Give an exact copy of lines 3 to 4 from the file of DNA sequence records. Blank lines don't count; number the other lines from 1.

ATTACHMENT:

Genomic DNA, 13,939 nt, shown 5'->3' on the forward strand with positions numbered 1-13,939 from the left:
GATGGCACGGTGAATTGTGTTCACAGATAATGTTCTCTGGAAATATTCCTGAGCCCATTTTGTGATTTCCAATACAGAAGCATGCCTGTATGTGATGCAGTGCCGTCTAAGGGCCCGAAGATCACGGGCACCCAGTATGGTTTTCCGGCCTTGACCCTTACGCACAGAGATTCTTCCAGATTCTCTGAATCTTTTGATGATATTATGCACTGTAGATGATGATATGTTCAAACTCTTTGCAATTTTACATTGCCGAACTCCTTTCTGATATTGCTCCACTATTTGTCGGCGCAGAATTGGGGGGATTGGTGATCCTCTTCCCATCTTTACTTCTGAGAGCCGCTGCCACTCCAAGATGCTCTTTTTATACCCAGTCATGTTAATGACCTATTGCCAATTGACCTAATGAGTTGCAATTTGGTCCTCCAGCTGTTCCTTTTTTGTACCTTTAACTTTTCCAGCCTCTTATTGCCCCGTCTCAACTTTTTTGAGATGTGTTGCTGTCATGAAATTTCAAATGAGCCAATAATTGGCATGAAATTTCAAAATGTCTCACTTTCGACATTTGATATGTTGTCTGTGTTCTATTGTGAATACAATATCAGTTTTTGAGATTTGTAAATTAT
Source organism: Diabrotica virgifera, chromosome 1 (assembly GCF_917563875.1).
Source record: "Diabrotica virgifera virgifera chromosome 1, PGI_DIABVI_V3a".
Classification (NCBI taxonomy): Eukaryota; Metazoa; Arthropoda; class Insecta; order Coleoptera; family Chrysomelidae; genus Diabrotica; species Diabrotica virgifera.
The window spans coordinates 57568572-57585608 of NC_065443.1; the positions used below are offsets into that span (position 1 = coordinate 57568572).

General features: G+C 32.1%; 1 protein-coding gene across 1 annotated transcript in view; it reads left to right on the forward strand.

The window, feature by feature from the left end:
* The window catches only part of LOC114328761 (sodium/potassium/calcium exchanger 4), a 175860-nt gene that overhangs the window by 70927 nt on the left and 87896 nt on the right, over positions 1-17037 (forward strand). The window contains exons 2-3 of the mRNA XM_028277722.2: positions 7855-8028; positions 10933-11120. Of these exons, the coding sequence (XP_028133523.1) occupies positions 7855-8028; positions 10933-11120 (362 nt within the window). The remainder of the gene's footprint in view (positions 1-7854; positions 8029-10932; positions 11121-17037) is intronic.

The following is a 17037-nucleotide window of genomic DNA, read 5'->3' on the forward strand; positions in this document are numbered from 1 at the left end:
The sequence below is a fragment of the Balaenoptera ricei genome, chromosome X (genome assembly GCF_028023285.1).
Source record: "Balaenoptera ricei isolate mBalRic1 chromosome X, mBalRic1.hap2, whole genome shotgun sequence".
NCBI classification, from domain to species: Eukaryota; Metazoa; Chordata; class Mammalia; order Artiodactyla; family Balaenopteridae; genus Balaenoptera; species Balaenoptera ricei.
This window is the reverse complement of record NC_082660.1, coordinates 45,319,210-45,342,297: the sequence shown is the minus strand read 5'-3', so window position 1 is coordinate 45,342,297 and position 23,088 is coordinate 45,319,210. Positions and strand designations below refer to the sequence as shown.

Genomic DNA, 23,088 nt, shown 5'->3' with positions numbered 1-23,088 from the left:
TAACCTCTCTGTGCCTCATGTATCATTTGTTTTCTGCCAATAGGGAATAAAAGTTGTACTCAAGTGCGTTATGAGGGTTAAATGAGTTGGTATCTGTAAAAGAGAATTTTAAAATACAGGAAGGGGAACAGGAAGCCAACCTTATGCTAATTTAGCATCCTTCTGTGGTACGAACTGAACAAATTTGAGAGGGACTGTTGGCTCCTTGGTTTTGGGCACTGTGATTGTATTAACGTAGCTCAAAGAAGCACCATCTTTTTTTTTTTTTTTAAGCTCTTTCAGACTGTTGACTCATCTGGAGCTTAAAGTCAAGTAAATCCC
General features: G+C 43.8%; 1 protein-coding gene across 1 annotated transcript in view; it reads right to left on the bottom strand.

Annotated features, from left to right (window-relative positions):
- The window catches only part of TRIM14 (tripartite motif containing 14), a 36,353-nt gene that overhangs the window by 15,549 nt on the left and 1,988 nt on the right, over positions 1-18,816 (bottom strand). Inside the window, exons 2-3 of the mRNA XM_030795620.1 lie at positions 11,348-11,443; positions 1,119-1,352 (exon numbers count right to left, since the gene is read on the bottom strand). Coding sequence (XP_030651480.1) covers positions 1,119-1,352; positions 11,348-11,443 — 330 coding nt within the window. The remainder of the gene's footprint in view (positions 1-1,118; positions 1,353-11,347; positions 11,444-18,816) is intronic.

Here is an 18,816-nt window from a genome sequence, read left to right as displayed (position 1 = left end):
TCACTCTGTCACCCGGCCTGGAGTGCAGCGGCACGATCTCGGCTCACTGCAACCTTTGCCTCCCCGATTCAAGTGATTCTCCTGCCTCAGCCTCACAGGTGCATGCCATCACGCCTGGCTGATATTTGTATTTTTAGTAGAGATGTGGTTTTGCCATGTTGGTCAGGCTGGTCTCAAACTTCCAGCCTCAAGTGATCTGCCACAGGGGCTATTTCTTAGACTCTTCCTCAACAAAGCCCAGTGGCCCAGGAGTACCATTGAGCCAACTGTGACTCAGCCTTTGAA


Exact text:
Source organism: Diabrotica virgifera, chromosome 1 (assembly GCF_917563875.1).
Source record: "Diabrotica virgifera virgifera chromosome 1, PGI_DIABVI_V3a".